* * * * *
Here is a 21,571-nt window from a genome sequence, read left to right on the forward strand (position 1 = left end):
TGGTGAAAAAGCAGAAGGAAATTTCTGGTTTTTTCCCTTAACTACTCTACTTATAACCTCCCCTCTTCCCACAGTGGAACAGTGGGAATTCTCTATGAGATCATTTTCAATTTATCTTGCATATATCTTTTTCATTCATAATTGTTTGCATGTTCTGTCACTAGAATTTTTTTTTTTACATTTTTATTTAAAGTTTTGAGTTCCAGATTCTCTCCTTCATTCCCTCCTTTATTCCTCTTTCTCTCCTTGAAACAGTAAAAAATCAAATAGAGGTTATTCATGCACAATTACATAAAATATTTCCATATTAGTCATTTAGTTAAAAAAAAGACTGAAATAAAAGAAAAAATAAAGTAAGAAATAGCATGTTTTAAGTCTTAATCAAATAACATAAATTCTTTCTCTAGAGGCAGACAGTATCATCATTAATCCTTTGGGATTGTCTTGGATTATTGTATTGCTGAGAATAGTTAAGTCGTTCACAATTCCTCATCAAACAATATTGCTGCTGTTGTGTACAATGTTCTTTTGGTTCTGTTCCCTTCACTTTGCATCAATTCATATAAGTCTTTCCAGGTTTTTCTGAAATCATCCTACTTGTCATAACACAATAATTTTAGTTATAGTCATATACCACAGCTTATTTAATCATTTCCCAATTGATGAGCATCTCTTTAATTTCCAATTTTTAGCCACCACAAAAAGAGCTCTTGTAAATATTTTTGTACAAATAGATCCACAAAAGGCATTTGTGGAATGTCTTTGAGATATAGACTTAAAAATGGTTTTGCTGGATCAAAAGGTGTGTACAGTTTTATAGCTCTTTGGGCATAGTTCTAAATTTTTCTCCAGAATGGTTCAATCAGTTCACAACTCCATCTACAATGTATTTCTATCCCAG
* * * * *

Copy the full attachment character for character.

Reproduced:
Here is a 21,571-nt window from a genome sequence, read left to right on the forward strand (position 1 = left end):
TGGTGAAAAAGCAGAAGGAAATTTCTGGTTTTTTCCCTTAACTACTCTACTTATAACCTCCCCTCTTCCCACAGTGGAACAGTGGGAATTCTCTATGAGATCATTTTCAATTTATCTTGCATATATCTTTTTCATTCATAATTGTTTGCATGTTCTGTCACTAGAATTTTTTTTTTTACATTTTTATTTAAAGTTTTGAGTTCCAGATTCTCTCCTTCATTCCCTCCTTTATTCCTCTTTCTCTCCTTGAAACAGTAAAAAATCAAATAGAGGTTATTCATGCACAATTACATAAAATATTTCCATATTAGTCATTTAGTTAAAAAAAAGACTGAAATAAAAGAAAAAATAAAGTAAGAAATAGCATGTTTTAAGTCTTAATCAAATAACATAAATTCTTTCTCTAGAGGCAGACAGTATCATCATTAATCCTTTGGGATTGTCTTGGATTATTGTATTGCTGAGAATAGTTAAGTCGTTCACAATTCCTCATCAAACAATATTGCTGCTGTTGTGTACAATGTTCTTTTGGTTCTGTTCCCTTCACTTTGCATCAATTCATATAAGTCTTTCCAGGTTTTTCTGAAATCATCCTACTTGTCATAACACAATAATTTTAGTTATAGTCATATACCACAGCTTATTTAATCATTTCCCAATTGATGAGCATCTCTTTAATTTCCAATTTTTAGCCACCACAAAAAGAGCTCTTGTAAATATTTTTGTACAAATAGATCCACAAAAGGCATTTGTGGAATGTCTTTGAGATATAGACTTAAAAATGGTTTTGCTGGATCAAAAGGTGTGTACAGTTTTATAGCTCTTTGGGCATAGTTCTAAATTTTTCTCCAGAATGGTTCAATCAGTTCACAACTCCATCTACAATGTATTTCTATCCCAG